Happy Jesus Birthday a bit early as it’s not December 25 yet in my part of the world.
As we approach the day celebrated as the day of the birth of Jesus Christ, Christians should ask themselves one question – do you believe “Jesus is the only reason for the season?” Now, before you answer this question, stop and ask yourself a second question – Am I putting anybody or anything on the same playing field as Jesus on His birthday? That includes some imaginary fat guy who supposedly breaks into your house and leaves your children, grandchildren, etc. gifts. Because when you place Santa Claus at the same level as Jesus, you can’t honestly say “Jesus is the only reason for the season.” I never lied to my daughter about Santa Claus, the Easter Bunny, or the Tooth Fairy. And that was before I read numerous studies that show lying to your children about these three mythical beings only causes numerous problems with your children. You are teaching your children that lying is okay and you shouldn’t be surprised when they lie to you. After all, you started it. Next, why should they believe anything you say about Jesus, the Bible, God, etc. once they figure out you are lying? Many people I otherwise consider strong Christians fail with the Santa/Bunny lie. They don’t want their children to miss out or any number of other rationalizations and justifications. How about you start telling your children, grandchildren, and others the truth? To compound the lie, some parents play the behave or Santa won’t bring you anything yet most who play this card still give children Santa gifts no matter how bad the children behave which creates another series of lies. Sadly, very few denominations that call themselves “Christian” are willing to condemn such lies. Should it be okay to have Jesus play second fiddle to Santa or the Bunny? How about a resounding “No!”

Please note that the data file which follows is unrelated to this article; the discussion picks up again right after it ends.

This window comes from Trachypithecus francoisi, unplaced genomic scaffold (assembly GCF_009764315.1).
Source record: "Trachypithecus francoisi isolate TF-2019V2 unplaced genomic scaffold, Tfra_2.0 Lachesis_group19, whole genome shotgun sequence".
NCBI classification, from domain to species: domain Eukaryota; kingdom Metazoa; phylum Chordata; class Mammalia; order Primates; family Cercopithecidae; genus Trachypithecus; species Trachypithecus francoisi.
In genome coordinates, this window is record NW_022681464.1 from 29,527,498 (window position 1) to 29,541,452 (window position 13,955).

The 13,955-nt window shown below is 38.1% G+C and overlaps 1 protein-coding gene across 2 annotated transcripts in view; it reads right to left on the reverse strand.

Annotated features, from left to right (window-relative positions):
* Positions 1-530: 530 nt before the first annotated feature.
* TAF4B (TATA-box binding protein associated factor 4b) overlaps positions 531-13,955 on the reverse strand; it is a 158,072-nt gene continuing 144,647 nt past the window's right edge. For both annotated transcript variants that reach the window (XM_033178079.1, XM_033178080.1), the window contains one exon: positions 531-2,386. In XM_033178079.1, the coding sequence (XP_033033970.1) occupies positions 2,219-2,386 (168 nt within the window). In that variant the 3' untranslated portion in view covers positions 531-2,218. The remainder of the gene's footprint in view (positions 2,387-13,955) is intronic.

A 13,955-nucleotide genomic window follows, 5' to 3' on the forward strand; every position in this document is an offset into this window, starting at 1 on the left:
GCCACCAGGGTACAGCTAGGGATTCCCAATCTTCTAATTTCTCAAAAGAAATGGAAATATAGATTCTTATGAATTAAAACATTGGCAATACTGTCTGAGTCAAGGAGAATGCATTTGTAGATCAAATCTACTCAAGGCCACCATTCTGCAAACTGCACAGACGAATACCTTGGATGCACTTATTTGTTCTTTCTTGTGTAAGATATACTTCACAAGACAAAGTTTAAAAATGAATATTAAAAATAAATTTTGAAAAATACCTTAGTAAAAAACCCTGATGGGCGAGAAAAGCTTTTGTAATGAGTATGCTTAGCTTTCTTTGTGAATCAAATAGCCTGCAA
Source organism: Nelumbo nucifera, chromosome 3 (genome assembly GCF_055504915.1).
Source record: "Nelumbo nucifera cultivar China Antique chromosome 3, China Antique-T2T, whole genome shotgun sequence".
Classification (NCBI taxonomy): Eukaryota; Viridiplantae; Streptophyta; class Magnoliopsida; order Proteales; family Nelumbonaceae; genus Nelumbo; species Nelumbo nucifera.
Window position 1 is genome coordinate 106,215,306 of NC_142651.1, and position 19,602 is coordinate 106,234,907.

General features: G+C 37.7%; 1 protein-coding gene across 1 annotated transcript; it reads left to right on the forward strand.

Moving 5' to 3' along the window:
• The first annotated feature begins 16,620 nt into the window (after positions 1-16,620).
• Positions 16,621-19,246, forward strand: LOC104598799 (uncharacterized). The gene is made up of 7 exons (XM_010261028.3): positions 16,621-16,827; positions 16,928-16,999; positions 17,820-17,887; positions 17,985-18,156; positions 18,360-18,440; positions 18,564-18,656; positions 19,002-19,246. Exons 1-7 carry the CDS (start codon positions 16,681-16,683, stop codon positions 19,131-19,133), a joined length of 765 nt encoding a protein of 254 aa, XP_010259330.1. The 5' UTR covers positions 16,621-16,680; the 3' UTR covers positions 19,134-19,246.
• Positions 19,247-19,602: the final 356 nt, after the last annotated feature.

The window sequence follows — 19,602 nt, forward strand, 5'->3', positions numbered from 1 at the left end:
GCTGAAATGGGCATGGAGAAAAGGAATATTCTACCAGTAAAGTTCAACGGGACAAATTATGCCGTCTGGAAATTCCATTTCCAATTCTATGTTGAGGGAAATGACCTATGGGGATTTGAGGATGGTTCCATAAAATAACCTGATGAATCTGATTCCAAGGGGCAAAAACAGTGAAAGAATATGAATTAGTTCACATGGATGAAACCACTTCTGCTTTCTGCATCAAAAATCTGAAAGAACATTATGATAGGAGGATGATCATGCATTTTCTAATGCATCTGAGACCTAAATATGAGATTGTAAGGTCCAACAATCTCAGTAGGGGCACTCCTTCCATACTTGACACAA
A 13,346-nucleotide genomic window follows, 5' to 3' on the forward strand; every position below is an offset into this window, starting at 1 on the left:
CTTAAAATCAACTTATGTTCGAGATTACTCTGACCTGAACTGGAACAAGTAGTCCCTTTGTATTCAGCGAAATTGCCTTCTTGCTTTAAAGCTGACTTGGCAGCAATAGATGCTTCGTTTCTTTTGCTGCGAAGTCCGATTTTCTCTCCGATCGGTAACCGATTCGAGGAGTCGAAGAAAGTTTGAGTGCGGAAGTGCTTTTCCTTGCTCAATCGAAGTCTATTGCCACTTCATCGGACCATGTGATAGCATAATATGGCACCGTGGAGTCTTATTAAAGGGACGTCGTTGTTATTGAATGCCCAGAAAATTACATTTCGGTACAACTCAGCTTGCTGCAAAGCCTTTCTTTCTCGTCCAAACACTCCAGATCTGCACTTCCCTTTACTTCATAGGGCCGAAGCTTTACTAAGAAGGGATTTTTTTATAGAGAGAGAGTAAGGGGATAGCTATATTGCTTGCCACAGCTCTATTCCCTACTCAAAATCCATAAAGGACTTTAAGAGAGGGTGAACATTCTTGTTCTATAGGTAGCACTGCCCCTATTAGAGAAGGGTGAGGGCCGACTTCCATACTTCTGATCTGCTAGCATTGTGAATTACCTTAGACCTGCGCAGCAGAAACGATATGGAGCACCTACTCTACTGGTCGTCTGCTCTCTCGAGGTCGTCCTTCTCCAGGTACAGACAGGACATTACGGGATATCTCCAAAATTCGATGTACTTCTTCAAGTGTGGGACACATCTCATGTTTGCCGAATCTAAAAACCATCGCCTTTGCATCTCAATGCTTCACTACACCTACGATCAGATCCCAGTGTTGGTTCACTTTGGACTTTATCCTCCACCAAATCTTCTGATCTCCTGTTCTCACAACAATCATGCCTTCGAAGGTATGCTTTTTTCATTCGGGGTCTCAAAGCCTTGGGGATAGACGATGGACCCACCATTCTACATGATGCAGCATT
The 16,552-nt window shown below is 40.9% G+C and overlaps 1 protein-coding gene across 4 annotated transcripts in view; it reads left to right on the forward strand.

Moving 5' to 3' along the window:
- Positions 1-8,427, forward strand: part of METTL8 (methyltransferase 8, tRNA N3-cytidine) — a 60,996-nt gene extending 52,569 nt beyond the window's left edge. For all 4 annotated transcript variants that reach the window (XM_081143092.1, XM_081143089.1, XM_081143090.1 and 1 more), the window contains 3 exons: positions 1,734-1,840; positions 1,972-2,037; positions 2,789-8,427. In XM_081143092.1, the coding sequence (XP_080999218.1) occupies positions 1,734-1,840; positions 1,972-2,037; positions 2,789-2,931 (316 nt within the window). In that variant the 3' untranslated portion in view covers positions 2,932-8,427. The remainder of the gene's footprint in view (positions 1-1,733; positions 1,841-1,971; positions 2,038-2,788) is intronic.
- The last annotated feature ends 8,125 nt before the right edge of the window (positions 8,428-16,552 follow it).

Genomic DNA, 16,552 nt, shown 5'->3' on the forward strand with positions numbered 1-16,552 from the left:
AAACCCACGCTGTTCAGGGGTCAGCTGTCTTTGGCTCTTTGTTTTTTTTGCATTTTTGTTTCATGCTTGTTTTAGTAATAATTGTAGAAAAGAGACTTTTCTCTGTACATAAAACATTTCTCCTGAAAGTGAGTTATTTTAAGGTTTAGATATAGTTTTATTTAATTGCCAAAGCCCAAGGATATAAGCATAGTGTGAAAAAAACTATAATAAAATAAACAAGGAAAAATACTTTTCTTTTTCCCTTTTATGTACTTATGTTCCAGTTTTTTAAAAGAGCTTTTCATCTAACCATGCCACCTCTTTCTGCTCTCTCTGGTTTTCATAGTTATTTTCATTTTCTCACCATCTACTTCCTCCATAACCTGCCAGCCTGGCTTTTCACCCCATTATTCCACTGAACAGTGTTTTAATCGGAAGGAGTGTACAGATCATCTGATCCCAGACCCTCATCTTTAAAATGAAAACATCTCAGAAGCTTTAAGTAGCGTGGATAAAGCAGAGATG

Interesting that a psychology publication in one year argues against lying about Santa, but a few years later comes out with it’s okay to lie about Santa. Some experts claim there is little research supporting either position, but over the years I have repeatedly read research pointing out the various reasons why it’s bad to spread the Santa lie.
So, next time you feel compelled to lie to your children, grandchildren, or others about Santa or the Easter Bunny, ask yourself why it’s okay to put something else in the place of Jesus on two of the most important days in the history of the world – i.e. Jesus Birthday and Resurrection Sunday. If you choose to continue lying to them, realize other children have parents who value telling their children the truth and some of those children will no doubt expose the truth. This doesn’t even begin to cover when you have multiple children with a fair age difference because that means you either encourage the older children to lie to the younger children or you lie to the younger children when the older children expose your lie. Talk about a slippery slope.
I didn’t include links to studies as they are easy enough to find online, including some that jump on the Santa lie is okay train.The simple fact is lying to your children is something you shouldn’t do. There’s no such thing as a “white lie.”With the advent of the Internet and so many parents and schools letting children access the World Wide Web, what are the odds your child(ren) already knows the truth? Check out Wikipedia’s article on Santa Claus or even a simple Santa Claus search online. The problem with lies is you keep having to compound the lies and often wind up bringing in others to support your lies. Plus, trying to rationalize to your children why it’s okay for you to lie about Santa Claus, but not okay for them to lie about something else.